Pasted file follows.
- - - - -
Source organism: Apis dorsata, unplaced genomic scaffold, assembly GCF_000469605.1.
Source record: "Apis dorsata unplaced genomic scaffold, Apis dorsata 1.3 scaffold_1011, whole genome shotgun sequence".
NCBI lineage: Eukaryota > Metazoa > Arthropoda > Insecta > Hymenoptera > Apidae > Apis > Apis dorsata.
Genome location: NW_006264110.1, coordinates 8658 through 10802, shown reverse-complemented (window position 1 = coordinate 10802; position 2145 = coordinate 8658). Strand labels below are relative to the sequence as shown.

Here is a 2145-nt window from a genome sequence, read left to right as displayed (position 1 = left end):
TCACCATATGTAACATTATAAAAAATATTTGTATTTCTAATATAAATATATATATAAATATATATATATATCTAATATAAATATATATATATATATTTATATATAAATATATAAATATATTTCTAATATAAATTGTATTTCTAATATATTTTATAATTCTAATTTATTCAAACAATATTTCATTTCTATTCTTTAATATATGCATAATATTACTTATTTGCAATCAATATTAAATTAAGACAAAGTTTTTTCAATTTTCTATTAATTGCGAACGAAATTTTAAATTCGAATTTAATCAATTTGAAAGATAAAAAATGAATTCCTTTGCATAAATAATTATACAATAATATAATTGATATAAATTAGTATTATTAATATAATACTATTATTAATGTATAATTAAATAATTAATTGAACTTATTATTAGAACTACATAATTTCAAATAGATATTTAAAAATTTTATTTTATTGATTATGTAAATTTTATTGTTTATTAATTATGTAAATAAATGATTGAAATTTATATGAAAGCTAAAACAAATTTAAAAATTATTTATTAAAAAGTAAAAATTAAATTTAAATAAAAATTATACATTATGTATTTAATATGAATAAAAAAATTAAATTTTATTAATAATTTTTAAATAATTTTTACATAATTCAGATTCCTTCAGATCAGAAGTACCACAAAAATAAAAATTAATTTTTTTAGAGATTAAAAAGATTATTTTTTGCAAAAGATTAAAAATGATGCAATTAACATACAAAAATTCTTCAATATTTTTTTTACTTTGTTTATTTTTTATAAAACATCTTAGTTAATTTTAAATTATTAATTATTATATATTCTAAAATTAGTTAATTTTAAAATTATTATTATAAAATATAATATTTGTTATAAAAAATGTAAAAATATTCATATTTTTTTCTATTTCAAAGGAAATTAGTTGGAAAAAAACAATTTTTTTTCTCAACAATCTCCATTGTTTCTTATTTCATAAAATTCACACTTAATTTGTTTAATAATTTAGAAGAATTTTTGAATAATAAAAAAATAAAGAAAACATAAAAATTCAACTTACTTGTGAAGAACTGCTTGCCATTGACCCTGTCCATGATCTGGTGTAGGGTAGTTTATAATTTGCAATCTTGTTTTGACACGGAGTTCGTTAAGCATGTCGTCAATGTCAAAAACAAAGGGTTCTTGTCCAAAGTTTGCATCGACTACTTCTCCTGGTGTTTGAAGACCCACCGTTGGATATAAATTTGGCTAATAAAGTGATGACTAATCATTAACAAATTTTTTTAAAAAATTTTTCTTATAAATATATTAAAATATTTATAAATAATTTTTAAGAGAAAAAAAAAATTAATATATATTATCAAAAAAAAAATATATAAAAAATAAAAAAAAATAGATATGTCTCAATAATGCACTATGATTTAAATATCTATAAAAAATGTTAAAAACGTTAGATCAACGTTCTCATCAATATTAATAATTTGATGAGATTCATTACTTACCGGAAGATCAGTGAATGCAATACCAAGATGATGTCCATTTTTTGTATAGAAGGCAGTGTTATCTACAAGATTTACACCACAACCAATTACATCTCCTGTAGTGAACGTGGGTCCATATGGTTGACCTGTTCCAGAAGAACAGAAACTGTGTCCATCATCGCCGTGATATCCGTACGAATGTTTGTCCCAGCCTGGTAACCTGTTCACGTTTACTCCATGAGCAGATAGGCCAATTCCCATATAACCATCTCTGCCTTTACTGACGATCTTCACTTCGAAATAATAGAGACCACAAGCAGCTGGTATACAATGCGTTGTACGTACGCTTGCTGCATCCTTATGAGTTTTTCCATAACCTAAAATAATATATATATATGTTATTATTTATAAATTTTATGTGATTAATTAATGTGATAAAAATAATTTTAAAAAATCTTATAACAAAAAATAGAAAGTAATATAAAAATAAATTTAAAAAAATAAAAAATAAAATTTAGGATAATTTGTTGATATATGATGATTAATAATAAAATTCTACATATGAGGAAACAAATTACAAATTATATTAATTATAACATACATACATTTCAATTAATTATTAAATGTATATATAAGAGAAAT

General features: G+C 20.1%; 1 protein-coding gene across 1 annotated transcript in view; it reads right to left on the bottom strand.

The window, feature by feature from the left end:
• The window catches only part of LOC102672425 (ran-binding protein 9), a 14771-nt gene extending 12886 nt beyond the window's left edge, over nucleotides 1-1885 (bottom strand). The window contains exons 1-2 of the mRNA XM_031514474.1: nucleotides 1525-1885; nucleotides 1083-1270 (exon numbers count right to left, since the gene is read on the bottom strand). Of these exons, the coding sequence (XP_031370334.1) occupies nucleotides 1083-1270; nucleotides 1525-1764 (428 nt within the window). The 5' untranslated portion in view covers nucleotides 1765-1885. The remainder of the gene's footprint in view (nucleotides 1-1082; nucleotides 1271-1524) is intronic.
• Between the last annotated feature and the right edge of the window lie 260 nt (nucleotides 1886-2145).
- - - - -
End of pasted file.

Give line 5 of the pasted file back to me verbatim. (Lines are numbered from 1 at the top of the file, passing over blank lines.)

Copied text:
Here is a 2145-nt window from a genome sequence, read left to right as displayed (position 1 = left end):